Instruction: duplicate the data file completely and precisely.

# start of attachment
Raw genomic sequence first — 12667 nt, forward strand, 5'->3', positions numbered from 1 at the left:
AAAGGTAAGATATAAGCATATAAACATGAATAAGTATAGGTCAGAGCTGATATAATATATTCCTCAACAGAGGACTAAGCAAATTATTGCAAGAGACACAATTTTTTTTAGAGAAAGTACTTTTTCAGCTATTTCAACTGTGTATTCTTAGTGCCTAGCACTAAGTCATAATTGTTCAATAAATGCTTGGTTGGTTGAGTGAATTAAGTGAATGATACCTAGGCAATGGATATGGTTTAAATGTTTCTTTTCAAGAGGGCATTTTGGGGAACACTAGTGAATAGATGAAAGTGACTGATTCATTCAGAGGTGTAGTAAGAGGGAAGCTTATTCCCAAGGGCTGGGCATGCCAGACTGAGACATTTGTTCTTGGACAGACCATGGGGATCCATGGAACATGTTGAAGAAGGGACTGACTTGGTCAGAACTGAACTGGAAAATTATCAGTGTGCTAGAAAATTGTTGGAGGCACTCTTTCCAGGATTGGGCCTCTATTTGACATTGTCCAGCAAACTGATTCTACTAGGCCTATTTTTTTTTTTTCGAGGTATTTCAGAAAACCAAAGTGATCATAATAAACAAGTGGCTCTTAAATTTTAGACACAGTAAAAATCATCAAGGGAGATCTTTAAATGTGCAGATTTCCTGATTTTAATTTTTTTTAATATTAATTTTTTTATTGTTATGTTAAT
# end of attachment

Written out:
Raw genomic sequence first — 12667 nt, forward strand, 5'->3', positions numbered from 1 at the left:
AAAGGTAAGATATAAGCATATAAACATGAATAAGTATAGGTCAGAGCTGATATAATATATTCCTCAACAGAGGACTAAGCAAATTATTGCAAGAGACACAATTTTTTTTAGAGAAAGTACTTTTTCAGCTATTTCAACTGTGTATTCTTAGTGCCTAGCACTAAGTCATAATTGTTCAATAAATGCTTGGTTGGTTGAGTGAATTAAGTGAATGATACCTAGGCAATGGATATGGTTTAAATGTTTCTTTTCAAGAGGGCATTTTGGGGAACACTAGTGAATAGATGAAAGTGACTGATTCATTCAGAGGTGTAGTAAGAGGGAAGCTTATTCCCAAGGGCTGGGCATGCCAGACTGAGACATTTGTTCTTGGACAGACCATGGGGATCCATGGAACATGTTGAAGAAGGGACTGACTTGGTCAGAACTGAACTGGAAAATTATCAGTGTGCTAGAAAATTGTTGGAGGCACTCTTTCCAGGATTGGGCCTCTATTTGACATTGTCCAGCAAACTGATTCTACTAGGCCTATTTTTTTTTTTTCGAGGTATTTCAGAAAACCAAAGTGATCATAATAAACAAGTGGCTCTTAAATTTTAGACACAGTAAAAATCATCAAGGGAGATCTTTAAATGTGCAGATTTCCTGATTTTAATTTTTTTTAATATTAATTTTTTTATTGTTATGTTAAT